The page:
An introduction to the basic analytical and critical skills as they apply to the study of moving images, specifically film. Issues of form, style and genre are addressed.
Moving images surround us, they are part of our daily routine and our lifetime experience, we no longer simply encounter them when we go to the cinema, instead they are on our phones and our laptops, we see them in our city streets and around airports. In this course we explore how screen studies has conceptualised relations between viewers and moving images. Key concepts to be covered include: narrative and spectacle, the cinematic apparatus, the gaze, entertainment and pleasure, ideology and advertising, censorship and the regulation of image culture, broadcasting and narrowcasting, audience research and media effects debates.
The course divides in two; in the first section on ‘screen form’ we focus on narrative and fictional moving images: feature and short films, experimental media, adverts and web series. In the second section ‘screen culture’ our focus is upon the social and cultural questions raised by media. We are interested in the wider permutations of screens, and we take in television in both its traditional terrestrial and digital, multi-platform incarnations.
A core focus of this paper is upon introducing you to the construction of critical argument. The three forms of assessment: Journal Exercises; the making of an Audio-Visual Essay and the Critical Essay are designed to support this focus.
In previous years students found the best aspect of the paper was:
- Looking closely at the films we watched during the film screenings
- The video essay, as a great way of providing a thesis
- The lectures on censorship, mythical meanings and the male gaze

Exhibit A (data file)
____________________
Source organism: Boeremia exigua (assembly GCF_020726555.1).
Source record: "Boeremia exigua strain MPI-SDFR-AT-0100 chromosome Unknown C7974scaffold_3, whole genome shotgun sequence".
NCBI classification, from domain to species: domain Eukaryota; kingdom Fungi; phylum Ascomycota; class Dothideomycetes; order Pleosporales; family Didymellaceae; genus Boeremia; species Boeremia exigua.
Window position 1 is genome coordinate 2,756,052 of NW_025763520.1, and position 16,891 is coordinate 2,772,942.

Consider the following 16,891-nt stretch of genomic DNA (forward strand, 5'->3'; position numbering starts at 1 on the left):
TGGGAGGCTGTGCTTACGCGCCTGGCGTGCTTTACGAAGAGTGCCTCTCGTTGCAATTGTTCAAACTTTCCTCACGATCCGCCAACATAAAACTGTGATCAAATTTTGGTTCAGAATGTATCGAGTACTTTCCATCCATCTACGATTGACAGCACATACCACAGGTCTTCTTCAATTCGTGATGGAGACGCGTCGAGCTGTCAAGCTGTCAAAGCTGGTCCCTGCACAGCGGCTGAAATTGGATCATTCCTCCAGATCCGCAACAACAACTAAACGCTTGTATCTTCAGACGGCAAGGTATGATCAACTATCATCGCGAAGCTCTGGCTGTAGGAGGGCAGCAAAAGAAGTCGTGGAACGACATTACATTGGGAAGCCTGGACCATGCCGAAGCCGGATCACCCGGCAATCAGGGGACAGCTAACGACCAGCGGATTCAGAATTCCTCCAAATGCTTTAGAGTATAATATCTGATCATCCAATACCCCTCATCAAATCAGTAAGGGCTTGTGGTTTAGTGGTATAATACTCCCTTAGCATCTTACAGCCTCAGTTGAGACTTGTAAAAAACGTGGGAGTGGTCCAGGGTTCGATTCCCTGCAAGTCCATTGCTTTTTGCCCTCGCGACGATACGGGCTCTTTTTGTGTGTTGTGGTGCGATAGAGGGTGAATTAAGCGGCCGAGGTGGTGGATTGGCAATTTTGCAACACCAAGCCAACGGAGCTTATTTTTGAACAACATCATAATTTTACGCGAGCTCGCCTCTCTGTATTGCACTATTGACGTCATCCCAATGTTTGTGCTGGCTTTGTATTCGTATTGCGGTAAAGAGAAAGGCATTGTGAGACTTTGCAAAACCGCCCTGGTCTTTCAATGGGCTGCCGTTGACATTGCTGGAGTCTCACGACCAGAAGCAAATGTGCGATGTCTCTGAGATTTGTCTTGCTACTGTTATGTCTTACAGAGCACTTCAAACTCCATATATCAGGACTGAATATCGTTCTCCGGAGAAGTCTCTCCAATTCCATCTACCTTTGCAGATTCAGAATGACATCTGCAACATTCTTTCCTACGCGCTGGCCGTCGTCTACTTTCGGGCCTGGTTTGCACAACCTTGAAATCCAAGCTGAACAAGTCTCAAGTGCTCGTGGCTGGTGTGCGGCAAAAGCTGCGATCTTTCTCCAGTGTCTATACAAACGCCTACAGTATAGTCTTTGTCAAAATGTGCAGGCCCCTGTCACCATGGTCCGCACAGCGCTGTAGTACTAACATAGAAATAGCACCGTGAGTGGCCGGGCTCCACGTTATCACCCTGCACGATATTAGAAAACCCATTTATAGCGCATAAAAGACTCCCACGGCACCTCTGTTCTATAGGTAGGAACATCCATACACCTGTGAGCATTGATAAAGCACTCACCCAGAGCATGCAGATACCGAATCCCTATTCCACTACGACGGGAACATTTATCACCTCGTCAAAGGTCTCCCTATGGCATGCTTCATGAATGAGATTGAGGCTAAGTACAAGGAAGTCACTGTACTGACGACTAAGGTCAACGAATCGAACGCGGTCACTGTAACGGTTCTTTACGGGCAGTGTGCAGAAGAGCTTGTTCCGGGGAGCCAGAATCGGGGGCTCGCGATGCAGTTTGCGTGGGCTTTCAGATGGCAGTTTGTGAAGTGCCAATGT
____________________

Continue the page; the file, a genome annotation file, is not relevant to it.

- Working with other students and tutors
- Learning how to edit in Da Vinci Resolve
|Paper title||Screen Form and Culture|
|Subject||Media, Film and Communication|
|Teaching period||Semester 1 (On campus)|
|Domestic Tuition Fees (NZD)||$955.05|
|International Tuition Fees||Tuition Fees for international students are elsewhere on this website.|
- FIME 101
- Schedule C
- Arts and Music
Students who meet the prerequisite are welcome to enrol in this paper. Prior study of Media is not necessary. Students who have studied NCEA Media will find that the paper extends their understanding into new theoretical areas.
- More information link
- View more information about MFCO 101
- Teaching staff
- Paper Structure
This paper features modules which may include any of the following:
- Close analysis of Film and television style including editing, cinematography, mise-en-scene and sound
- Media genres, stars, celebrity, fans and audiences
- Media industries and entertainment, cinema as art and the auteur
- Political and activist expressions of media including third and fourth cinema
Will include Journal Exercises, the making of an Audio-Visual Essay and a written Essay.
- Teaching Arrangements
Attendance at lectures, screenings and tutorials is essential.
Events and guests include: Expanded cinema performance; a speaker from the NZ Office of Film and Literature Classification.
Students will make a video essay for assignment two. A workshop and support will be offered.
Textbooks are not required for this paper.
- Course outline
- Graduate Attributes Emphasised
Scholarship, Communication, Critical thinking.
View more information about Otago's graduate attributes.
- Learning Outcomes
Students who successfully complete the paper will:
- Have a foundational knowledge of theoretical approaches to the study of film and media
- Have a foundational grasp of the use of audio-visual analysis to create argument
- Understand the forms that big, small and mobile screens take and their cultural and social permutations
- Be able to ask questions and create argument in a scholarly way